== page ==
Guyana gov't suffers major setback as CCJ rules no-confidence motion valid
PORT OF SPAIN, Trinidad, CMC – The Guyana government has suffered two major setbacks in its efforts to continue in office as the Trinidad-based Caribbean Court of Justice (CCJ) ruled that the opposition-inspired motion of no confidence against it in December last year was valid.
The CCJ, which is also Guyana’s highest and final court, also ruled that the process through which Reverend Justice (Retired) James Patterson was appointed chairman of the Guyana Elections Commission (GECOM) by President David Granger, was flawed and in breach of the Guyana Constitution.
In a ruling lasting just over an hour, CCJ President Justice Adrian Saunders, said that the parties will meet on June 24 when the possible consequential orders arising from the rulings will be discussed. He said the costs will also be discussed then.
One of the options open to the parties is the provisions within the Guyana Constitution requiring that regional and general elections be held within three months of the defeat of the government on a motion of confidence, unless two-thirds of the National Assembly determined a longer period before the holding of elections.
Despite the speaker of the Assembly declaring that the motion had been validly passed, the government neither resigned nor announced impending elections, with the opposition People’s Progressive Party (PPP) labelling it at times “illegitimate” and boycotting the sittings of the National Assembly.
Opposition Leader Bharrat Jagdeo had challenged the ruling of the Court of Appeal in his country that invalidated the motion of no confidence that he had successfully piloted in the National Assembly in December 21, last year.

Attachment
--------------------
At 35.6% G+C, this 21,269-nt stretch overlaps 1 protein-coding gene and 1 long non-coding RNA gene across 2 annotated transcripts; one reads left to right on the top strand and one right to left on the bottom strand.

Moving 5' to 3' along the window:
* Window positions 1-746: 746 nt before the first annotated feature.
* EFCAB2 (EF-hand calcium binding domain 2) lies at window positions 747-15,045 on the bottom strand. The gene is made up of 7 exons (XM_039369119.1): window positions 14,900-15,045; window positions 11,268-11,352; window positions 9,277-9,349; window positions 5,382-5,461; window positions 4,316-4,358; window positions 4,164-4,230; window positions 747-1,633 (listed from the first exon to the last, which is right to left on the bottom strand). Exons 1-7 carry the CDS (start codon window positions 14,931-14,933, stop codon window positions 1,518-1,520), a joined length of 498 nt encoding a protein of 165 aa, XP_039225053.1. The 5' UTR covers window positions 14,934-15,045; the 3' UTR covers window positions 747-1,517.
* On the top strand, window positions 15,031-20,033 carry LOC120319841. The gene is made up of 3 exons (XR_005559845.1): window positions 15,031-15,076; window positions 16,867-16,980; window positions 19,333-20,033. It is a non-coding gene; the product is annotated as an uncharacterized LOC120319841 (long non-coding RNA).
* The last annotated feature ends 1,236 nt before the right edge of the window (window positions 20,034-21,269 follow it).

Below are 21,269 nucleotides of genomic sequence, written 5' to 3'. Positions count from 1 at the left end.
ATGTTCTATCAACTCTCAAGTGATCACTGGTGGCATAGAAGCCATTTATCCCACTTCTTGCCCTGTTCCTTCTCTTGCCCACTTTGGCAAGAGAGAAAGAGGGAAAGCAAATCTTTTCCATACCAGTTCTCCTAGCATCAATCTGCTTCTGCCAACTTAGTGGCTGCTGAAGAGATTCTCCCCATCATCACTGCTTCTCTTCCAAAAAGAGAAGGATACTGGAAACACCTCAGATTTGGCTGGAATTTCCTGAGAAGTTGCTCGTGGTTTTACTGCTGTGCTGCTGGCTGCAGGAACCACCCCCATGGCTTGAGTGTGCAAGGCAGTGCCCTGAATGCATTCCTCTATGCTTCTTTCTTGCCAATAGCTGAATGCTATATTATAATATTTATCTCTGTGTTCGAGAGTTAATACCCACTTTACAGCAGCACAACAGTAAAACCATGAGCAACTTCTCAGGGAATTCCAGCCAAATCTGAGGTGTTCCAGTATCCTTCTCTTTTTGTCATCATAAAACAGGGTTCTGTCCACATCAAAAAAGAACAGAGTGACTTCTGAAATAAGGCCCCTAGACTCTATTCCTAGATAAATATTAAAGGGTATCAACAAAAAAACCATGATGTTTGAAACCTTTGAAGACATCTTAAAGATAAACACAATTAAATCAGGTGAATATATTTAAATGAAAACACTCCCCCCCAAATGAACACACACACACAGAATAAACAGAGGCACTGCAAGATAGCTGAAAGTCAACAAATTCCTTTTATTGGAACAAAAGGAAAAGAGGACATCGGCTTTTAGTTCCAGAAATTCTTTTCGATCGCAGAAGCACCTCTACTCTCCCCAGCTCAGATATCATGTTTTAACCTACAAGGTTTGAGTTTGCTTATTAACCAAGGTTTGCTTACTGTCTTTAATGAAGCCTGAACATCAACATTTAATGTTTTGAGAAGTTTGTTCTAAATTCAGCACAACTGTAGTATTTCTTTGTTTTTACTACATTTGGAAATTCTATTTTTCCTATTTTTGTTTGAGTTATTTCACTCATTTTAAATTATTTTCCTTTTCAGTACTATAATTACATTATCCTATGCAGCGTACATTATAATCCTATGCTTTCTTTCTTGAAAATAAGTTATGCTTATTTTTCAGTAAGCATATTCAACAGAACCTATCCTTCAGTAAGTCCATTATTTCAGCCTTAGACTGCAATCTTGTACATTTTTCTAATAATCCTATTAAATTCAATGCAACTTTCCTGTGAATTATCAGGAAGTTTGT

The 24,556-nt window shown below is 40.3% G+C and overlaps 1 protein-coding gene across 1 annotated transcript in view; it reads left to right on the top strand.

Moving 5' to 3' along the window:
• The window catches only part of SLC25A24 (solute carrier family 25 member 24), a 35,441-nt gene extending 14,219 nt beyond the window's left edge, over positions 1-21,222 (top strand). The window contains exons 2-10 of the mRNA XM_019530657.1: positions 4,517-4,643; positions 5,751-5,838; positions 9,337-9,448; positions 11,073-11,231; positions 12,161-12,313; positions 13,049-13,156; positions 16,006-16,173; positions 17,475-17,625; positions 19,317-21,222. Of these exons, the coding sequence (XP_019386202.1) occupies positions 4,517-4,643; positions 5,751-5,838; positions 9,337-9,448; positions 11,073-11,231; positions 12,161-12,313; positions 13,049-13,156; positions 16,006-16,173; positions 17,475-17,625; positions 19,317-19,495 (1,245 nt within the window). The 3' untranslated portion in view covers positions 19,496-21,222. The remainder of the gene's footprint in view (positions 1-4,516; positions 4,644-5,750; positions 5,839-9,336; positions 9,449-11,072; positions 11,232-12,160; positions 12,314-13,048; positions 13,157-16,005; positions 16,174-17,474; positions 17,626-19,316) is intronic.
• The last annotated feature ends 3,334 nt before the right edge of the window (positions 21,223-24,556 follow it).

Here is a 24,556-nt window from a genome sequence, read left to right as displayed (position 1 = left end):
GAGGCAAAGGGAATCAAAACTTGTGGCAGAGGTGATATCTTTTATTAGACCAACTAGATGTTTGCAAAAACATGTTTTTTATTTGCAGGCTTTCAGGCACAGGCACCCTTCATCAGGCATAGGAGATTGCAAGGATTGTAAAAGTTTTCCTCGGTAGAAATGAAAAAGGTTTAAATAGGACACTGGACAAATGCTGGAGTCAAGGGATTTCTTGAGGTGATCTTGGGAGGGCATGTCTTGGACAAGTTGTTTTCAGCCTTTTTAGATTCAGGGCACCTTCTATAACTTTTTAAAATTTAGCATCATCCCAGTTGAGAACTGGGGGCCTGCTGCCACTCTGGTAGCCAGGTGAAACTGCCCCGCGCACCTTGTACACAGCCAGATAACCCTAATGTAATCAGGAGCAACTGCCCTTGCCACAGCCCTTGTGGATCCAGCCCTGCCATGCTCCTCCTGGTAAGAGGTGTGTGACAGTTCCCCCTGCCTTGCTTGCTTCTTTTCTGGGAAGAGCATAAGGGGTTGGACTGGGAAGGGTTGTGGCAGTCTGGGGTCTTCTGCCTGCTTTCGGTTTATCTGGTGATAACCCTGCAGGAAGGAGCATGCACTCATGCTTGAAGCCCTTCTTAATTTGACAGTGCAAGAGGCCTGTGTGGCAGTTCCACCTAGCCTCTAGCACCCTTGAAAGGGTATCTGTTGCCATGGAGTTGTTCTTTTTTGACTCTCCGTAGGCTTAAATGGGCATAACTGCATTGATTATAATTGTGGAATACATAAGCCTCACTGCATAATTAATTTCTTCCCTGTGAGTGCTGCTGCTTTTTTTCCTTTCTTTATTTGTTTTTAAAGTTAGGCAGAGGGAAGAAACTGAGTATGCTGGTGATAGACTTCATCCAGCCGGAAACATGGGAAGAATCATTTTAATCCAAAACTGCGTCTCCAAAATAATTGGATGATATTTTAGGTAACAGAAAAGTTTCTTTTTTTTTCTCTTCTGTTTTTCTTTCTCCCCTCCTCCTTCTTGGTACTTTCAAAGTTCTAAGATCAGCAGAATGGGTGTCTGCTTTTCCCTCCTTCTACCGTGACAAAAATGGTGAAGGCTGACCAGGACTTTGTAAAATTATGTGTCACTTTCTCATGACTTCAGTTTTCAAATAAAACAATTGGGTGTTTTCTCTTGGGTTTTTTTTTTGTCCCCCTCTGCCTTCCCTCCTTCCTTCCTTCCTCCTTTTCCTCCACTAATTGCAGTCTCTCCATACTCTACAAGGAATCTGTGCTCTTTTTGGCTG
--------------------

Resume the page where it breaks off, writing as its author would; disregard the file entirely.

One of the main issues in that case was whether 33 or 34 votes were required to carry the motion given that the membership of the National Assembly totalled 65 members.
Charrandass Persaud, who was then a government legislator, voted in support of the motion ensuring that the Granger-led coalition administration lost its one-seat majority in the 65-member legislative body.
When the matters came before the High Court in Guyana in January, it ruled that only 33 votes were required. However, on appeal to the Court of Appeal, the three-member panel by a 2-1 majority held that 34 votes were required.
Justice Saunders, who delivered the ruling of the five-member panel of judges following the main arguments in May, said the CCJ found that 33 is the majority in the Guyana Parliament and therefore the motion was passed by a majority.
“The Court held that since the Assembly comprised an odd number of persons, that is 65, when all the members are present and vote, all that is necessary is to determine whether the motion has garnered 'a majority of all the elected members'."
“Such a majority in the Court’s view is clearly, at least 33 votes,” Justice Saunders said, noting that in determining that majority, the Court was of the opinion that the ‘half plus one’ rule as argued by the State, was not applicable.
He said that the CCJ was also asked to determine whether Persaud was ineligible to vote as he was a dual citizen since dual citizens are not allowed to put themselves up for candidacy in elections to the National Assembly.
The CCJ found that the National Assembly (Validity of Elections) Act required that a petition alleging that Persaud was disqualified from running for office would have had to be filed in the High Court of Guyana within 28 days after the publication of the results of the 2015 election.
Justice Saunders said that since this case was filed in January 2019, the CCJ held that the challenge to Persaud’s election to the Assembly had been out of time and also ejected the submission that the former government legislator was absolutely required to vote against the motion of no confidence along with other members of the Government.
Two of the five-member panel noted that while the Constitution contained provisions that prevented members from ‘crossing the floor’, it gave the representative of both the Government and the Opposition the power to recall and replace a member.
They felt that those provisions could not, and were not, meant to prevent members from so voting.